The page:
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The DSM-5 also provides information about comorbidity    ; the co-occurrence of two disorders. For example, the DSM-5 mentions that 41% of people with obsessive-compulsive disorder (OCD) also meet the diagnostic criteria for major depressive disorder ( [link] ). Drug use is highly comorbid with other mental illnesses; 6 out of 10 people who have a substance use disorder also suffer from another form of mental illness (National Institute on Drug Abuse [NIDA], 2007).

A Venn-diagram shows two overlapping circles. One circle is titled “Obsessive-Compulsive Disorder” and the other is titled “Major Depressive Disorder.” The area in which these two circles overlap includes forty-one percent of each circle. This area is titled “Comorbidity 41%.”
Obsessive-compulsive disorder and major depressive disorder frequently occur in the same person.

The DSM has changed considerably in the half-century since it was originally published. The first two editions of the DSM, for example, listed homosexuality as a disorder; however, in 1973, the APA voted to remove it from the manual (Silverstein, 2009). Additionally, beginning with the DSM-III in 1980, mental disorders have been described in much greater detail, and the number of diagnosable conditions has grown steadily, as has the size of the manual itself. DSM-I included 106 diagnoses and was 130 total pages, whereas DSM-III included more than 2 times as many diagnoses (265) and was nearly seven times its size (886 total pages) (Mayes&Horowitz, 2005). Although DSM-5 is longer than DSM-IV, the volume includes only 237 disorders, a decrease from the 297 disorders that were listed in DSM-IV. The latest edition, DSM-5, includes revisions in the organization and naming of categories and in the diagnostic criteria for various disorders (Regier, Kuhl,&Kupfer, 2012), while emphasizing careful consideration of the importance of gender and cultural difference in the expression of various symptoms (Fisher, 2010).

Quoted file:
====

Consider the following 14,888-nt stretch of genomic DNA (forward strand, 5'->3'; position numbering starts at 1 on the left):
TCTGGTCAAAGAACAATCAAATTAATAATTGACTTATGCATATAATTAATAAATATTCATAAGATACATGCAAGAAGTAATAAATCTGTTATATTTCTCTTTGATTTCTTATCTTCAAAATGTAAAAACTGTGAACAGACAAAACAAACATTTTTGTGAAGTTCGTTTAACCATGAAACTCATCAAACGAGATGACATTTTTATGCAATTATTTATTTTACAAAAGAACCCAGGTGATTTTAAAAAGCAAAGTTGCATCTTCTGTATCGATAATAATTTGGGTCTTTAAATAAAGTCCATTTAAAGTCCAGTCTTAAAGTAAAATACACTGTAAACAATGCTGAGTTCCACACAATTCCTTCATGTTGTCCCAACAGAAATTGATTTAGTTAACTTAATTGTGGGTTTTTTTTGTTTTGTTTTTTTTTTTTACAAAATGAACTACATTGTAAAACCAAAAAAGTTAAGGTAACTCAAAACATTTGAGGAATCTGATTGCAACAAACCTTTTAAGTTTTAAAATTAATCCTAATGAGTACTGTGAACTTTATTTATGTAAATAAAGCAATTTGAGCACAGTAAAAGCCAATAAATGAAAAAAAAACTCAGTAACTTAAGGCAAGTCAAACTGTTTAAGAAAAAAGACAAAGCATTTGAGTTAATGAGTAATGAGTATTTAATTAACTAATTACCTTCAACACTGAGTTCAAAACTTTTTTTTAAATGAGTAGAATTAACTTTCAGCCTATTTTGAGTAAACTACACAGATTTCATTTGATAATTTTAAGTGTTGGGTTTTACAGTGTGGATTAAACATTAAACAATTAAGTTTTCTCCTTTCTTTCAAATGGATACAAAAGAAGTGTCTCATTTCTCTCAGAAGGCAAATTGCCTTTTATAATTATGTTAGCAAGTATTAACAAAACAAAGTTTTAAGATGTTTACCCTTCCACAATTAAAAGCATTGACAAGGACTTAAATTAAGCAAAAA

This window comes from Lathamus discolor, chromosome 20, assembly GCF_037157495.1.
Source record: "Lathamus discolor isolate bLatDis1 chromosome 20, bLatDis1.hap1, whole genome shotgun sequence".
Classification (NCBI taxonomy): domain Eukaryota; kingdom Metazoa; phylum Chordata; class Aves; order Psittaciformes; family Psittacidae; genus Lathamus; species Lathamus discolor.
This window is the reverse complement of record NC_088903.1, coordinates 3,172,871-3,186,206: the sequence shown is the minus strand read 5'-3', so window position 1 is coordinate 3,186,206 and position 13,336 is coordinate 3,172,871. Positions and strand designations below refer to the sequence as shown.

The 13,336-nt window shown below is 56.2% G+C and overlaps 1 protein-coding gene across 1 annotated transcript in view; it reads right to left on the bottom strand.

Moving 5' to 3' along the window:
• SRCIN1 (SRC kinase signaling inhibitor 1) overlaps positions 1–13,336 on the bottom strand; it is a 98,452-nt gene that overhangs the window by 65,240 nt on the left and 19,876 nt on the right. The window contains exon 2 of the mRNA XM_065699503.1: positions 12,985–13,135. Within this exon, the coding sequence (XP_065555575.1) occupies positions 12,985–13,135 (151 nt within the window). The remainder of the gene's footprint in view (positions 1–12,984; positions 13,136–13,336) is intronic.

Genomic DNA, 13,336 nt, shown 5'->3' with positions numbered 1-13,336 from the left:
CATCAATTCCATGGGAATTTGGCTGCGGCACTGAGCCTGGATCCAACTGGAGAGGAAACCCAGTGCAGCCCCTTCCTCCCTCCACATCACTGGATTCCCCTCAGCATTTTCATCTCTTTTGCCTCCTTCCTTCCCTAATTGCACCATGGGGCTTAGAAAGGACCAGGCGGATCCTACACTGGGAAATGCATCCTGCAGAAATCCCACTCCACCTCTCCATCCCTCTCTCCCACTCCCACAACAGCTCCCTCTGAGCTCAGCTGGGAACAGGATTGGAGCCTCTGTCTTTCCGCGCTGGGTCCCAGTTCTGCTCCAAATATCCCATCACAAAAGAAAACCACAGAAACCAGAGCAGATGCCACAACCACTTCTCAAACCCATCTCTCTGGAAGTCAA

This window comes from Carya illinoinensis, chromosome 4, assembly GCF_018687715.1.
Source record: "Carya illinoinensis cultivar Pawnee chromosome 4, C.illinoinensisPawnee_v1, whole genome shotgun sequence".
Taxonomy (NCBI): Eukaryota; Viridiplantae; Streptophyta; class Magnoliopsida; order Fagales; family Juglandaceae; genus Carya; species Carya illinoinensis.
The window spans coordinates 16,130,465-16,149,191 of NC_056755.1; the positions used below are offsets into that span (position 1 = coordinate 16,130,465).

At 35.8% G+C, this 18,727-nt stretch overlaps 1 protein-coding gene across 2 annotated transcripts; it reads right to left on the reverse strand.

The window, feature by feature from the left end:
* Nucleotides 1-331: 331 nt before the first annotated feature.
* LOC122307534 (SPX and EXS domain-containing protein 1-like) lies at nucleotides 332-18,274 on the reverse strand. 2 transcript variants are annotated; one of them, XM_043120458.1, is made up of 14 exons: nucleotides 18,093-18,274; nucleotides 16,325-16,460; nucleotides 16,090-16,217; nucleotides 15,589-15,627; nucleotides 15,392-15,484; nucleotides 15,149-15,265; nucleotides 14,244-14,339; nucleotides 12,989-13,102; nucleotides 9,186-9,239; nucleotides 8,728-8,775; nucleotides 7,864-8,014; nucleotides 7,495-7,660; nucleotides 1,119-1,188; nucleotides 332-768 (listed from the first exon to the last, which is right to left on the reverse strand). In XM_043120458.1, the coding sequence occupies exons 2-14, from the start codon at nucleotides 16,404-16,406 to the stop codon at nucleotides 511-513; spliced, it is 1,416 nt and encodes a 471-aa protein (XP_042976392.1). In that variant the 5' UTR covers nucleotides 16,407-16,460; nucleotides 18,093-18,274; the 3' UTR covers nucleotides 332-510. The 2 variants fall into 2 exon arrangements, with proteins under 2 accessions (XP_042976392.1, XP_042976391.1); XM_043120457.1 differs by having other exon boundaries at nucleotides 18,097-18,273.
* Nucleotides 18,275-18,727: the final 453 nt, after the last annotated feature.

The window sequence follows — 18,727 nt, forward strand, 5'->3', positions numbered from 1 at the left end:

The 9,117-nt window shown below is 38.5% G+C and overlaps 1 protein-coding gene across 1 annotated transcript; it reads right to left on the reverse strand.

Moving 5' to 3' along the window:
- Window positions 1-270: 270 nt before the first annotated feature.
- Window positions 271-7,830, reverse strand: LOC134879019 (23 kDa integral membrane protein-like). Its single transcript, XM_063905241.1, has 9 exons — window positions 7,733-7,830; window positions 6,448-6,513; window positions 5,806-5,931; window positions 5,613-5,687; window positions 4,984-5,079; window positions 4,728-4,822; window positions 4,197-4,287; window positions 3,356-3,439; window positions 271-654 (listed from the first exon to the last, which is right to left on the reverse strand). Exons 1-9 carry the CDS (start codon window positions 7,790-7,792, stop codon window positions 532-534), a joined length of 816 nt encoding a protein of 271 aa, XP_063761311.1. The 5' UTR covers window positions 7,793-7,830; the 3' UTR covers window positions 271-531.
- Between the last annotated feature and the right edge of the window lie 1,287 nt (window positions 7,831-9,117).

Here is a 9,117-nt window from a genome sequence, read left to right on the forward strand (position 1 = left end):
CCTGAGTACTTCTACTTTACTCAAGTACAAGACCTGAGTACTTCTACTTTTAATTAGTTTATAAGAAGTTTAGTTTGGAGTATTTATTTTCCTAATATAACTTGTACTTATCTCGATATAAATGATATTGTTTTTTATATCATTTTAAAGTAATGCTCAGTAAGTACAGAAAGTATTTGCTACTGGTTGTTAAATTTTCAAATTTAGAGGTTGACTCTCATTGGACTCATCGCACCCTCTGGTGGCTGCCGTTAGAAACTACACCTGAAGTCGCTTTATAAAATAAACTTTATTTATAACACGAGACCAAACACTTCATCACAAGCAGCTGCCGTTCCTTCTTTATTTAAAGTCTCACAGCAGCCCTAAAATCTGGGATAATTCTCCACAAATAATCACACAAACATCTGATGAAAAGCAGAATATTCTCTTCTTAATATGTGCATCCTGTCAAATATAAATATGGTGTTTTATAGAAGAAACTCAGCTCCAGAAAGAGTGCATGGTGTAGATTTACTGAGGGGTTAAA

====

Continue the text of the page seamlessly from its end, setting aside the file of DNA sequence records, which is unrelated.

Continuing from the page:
Some believe that establishing new diagnoses might overpathologize the human condition by turning common human problems into mental illnesses (The Associated Press, 2013). Indeed, the finding that nearly half of all Americans will meet the criteria for a DSM disorder at some point in their life (Kessler et al., 2005) likely fuels much of this skepticism. The DSM-5 is also criticized on the grounds that its diagnostic criteria have been loosened, thereby threatening to “turn our current diagnostic inflation into diagnostic hyperinflation” (Frances, 2012, para. 22). For example, DSM-IV specified that the symptoms of major depressive disorder must not be attributable to normal bereavement (loss of a loved one). The DSM-5, however, has removed this bereavement exclusion, essentially meaning that grief and sadness after a loved one’s death can constitute major depressive disorder.

The international classification of diseases

A second classification system, the International Classification of Diseases (ICD)    , is also widely recognized. Published by the World Health Organization (WHO), the ICD was developed in Europe shortly after World War II and, like the DSM, has been revised several times. The categories of psychological disorders in both the DSM and ICD are similar, as are the criteria for specific disorders; however, some differences exist. Although the ICD is used for clinical purposes, this tool is also used to examine the general health of populations and to monitor the prevalence of diseases and other health problems internationally (WHO, 2013). The ICD is in its 10th edition (ICD-10); however, efforts are now underway to develop a new edition (ICD-11) that, in conjunction with the changes in DSM-5, will help harmonize the two classification systems as much as possible (APA, 2013).

A study that compared the use of the two classification systems found that worldwide the ICD is more frequently used for clinical diagnosis, whereas the DSM is more valued for research (Mezzich, 2002). Most research findings concerning the etiology and treatment of psychological disorders are based on criteria set forth in the DSM (Oltmanns&Castonguay, 2013). The DSM also includes more explicit disorder criteria, along with an extensive and helpful explanatory text (Regier et al., 2012). The DSM is the classification system of choice among U.S. mental health professionals, and this chapter is based on the DSM paradigm.

The compassionate view of psychological disorders